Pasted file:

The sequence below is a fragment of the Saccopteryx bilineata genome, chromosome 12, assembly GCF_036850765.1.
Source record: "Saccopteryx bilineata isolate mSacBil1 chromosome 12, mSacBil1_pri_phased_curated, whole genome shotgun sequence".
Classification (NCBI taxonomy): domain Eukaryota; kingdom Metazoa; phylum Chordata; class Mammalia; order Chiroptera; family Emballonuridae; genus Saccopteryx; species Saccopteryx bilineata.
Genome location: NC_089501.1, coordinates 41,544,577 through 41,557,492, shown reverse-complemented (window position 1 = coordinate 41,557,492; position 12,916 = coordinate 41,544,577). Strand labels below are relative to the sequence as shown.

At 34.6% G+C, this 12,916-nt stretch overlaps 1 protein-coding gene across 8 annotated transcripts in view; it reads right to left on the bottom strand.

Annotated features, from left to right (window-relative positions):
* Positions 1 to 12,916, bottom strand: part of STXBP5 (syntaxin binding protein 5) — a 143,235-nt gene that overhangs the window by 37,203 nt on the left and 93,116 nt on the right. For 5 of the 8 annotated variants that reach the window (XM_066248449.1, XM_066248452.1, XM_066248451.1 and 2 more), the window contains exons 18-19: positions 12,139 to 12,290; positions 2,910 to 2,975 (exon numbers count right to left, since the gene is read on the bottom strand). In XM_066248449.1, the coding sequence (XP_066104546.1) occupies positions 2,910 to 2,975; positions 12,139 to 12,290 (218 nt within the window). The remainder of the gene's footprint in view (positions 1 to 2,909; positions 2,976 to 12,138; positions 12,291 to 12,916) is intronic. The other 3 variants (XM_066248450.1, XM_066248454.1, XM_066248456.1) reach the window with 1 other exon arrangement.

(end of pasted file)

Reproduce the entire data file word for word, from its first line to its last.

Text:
The sequence below is a fragment of the Saccopteryx bilineata genome, chromosome 12, assembly GCF_036850765.1.
Source record: "Saccopteryx bilineata isolate mSacBil1 chromosome 12, mSacBil1_pri_phased_curated, whole genome shotgun sequence".
Classification (NCBI taxonomy): domain Eukaryota; kingdom Metazoa; phylum Chordata; class Mammalia; order Chiroptera; family Emballonuridae; genus Saccopteryx; species Saccopteryx bilineata.
Genome location: NC_089501.1, coordinates 41,544,577 through 41,557,492, shown reverse-complemented (window position 1 = coordinate 41,557,492; position 12,916 = coordinate 41,544,577). Strand labels below are relative to the sequence as shown.

At 34.6% G+C, this 12,916-nt stretch overlaps 1 protein-coding gene across 8 annotated transcripts in view; it reads right to left on the bottom strand.

Annotated features, from left to right (window-relative positions):
* Positions 1 to 12,916, bottom strand: part of STXBP5 (syntaxin binding protein 5) — a 143,235-nt gene that overhangs the window by 37,203 nt on the left and 93,116 nt on the right. For 5 of the 8 annotated variants that reach the window (XM_066248449.1, XM_066248452.1, XM_066248451.1 and 2 more), the window contains exons 18-19: positions 12,139 to 12,290; positions 2,910 to 2,975 (exon numbers count right to left, since the gene is read on the bottom strand). In XM_066248449.1, the coding sequence (XP_066104546.1) occupies positions 2,910 to 2,975; positions 12,139 to 12,290 (218 nt within the window). The remainder of the gene's footprint in view (positions 1 to 2,909; positions 2,976 to 12,138; positions 12,291 to 12,916) is intronic. The other 3 variants (XM_066248450.1, XM_066248454.1, XM_066248456.1) reach the window with 1 other exon arrangement.